716 F.2d 833 (11th Cir. 1983), 81-7637, Jellibeans, Inc. v. Skating Clubs of Georgia, Inc.
|Citation:||716 F.2d 833|
|Party Name:||222 U.S.P.Q. 10 JELLIBEANS, INCORPORATED, a Georgia Corporation, Plaintiff-Appellee, Cross-Appellant, v. SKATING CLUBS OF GEORGIA, INC., a Georgia Corporation, Defendant-Appellant, Cross-Appellee.|
|Case Date:||October 03, 1983|
|Court:||United States Courts of Appeals, Court of Appeals for the Eleventh Circuit|
[Copyrighted Material Omitted]
Jones, Bird & Howell, Kevin E. Grady, Atlanta, Ga., for defendant-appellant, cross-appellee.
Haas, Holland, Lipshutz, Levison & Gibert, William R. King, Atlanta, Ga., Caesar, Rivise, Bernstein & Cohen, Ltd., Stanley H. Cohen, Philadelphia, Pa., for plaintiff-appellee, cross-appellant.
Appeals from the United States District Court for the Northern District of Georgia.
Before RONEY, TJOFLAT and FAY, Circuit Judges.
TJOFLAT, Circuit Judge:
Skating Clubs of Georgia, Inc. appeals from a district court order enjoining it from using "Lollipops" as a name for one of its roller skating rinks because that name is too easily confused by consumers with the service mark 1 used by Jellibeans, Inc. to identify its roller rink, "Jellibeans." Jellibeans, Inc. cross-appeals the district court's denial of attorney fees. We affirm on both points.
In November 1979, Jellibeans, Inc. opened a roller rink in Atlanta, Georgia, named "Jellibeans." It advertised Jellibeans extensively, spending over $50,000 in November and December alone, and over $100,000 during the first year of the rink's operation. Jellibeans, Inc. spent most of this money on radio advertisements, and the rest on newspaper advertisements and local promotional activities. Jellibeans, Inc.'s extensive advertising, and its use of a candy name for its rink, were unique among Atlanta roller rinks. The rink was a success from the outset.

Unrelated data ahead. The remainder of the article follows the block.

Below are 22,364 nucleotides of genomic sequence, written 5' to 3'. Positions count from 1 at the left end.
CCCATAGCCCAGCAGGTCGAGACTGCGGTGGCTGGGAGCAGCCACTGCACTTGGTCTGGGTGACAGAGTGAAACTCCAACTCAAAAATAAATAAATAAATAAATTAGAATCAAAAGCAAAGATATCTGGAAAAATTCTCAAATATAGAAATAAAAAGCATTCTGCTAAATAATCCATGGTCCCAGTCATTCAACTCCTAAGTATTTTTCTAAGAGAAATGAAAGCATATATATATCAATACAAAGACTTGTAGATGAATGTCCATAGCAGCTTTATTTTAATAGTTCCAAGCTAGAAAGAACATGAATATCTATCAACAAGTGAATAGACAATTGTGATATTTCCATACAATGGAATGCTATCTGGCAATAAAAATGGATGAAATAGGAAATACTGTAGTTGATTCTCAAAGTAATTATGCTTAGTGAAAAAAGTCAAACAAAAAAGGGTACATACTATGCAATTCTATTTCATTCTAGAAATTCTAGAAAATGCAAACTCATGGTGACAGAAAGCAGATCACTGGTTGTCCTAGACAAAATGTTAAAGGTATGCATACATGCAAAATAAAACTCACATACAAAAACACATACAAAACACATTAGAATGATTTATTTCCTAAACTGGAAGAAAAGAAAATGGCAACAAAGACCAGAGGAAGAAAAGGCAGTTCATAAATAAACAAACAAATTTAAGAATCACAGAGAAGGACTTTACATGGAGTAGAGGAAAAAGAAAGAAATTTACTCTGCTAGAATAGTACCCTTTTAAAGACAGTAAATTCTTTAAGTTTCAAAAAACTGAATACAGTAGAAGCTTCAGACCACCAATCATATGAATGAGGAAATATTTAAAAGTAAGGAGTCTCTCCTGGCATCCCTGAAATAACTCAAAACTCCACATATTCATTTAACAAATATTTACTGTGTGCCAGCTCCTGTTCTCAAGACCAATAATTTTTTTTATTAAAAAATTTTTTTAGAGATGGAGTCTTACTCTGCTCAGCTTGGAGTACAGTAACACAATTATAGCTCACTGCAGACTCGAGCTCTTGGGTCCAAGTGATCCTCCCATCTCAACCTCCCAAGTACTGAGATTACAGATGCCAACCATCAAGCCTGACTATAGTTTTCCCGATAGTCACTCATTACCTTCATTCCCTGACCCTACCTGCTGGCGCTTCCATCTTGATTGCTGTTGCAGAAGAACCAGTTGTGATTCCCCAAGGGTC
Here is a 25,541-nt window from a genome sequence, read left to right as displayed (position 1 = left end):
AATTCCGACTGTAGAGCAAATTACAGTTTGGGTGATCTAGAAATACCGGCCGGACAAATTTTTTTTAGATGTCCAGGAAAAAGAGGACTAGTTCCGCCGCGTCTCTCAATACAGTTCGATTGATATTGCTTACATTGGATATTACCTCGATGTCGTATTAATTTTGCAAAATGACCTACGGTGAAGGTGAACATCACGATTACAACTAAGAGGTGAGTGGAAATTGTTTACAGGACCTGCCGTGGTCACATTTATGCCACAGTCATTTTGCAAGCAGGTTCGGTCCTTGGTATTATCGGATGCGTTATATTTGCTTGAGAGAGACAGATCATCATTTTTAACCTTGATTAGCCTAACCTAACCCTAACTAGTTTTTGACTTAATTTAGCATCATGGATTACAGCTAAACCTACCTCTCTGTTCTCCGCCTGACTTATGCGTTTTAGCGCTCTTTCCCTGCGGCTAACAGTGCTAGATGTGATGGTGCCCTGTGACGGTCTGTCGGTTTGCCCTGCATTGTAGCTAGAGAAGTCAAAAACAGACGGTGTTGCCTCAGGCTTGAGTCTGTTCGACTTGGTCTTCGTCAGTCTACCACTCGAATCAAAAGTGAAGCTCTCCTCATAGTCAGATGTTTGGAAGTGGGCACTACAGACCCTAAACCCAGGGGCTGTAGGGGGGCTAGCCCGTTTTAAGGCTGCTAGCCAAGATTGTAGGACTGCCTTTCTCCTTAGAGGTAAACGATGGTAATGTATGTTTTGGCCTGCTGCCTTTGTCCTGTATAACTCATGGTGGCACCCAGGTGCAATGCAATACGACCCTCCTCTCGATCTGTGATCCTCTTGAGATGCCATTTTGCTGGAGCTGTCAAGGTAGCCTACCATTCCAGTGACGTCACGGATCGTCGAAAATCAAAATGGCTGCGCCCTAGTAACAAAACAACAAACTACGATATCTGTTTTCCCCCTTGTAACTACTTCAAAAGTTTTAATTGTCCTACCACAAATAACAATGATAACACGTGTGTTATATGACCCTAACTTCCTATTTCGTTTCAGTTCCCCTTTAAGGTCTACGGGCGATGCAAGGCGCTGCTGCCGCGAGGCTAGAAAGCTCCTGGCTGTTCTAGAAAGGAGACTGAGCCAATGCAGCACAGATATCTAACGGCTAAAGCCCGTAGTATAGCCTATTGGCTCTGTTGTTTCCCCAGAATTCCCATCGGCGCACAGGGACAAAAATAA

Skating Clubs of Georgia, Inc., operates six roller rinks in the Atlanta area. Skating Clubs established its first rink in 1959, another in 1971, two in 1973, and a fifth rink in 1975. It called each of these rinks
"Skating Clubs" and named them after the communities in which they were located, e.g., South Cobb Skating Club. In early 1980, a few months after Jellibeans opened, Skating Clubs decided to build its sixth rink. It purchased land for this new rink approximately 8-9 miles from Jellibeans and immediately began construction. It placed a sign on the site announcing the future opening of "Lollipops Disco Roller Rink." The sign also stated, in small print, that Skating Clubs owned the rink. Skating Clubs later replaced this sign with one that omitted the word "Disco" from the name of the rink, and stated in much larger letters that Skating Clubs owned Lollipops, and that Albert Couey owned Skating Clubs.
Several patients and a business acquaintance of Dr. Ronald Feinman, a principal shareholder of Jellibeans, Inc., saw the Lollipops sign. 2 They thought the name Lollipops was very similar to the name Jellibeans and therefore called Dr. Feinman to inquire whether he was opening a new rink. Dr. Feinman replied that he was not. He later became concerned that others, especially Jellibeans' present and future customers, might also become confused by the similarity of the names and thus referred the matter to Jellibeans, Inc.'s counsel. Counsel concluded that Skating Clubs' use of the name Lollipops infringed upon the company's service mark, Jellibeans. Accordingly, on May 15, 1980, counsel requested that Skating Clubs stop using the name Lollipops. Skating Clubs replied that its use of the name did not infringe on Jellibeans, Inc.'s service mark and therefore refused to comply with the request.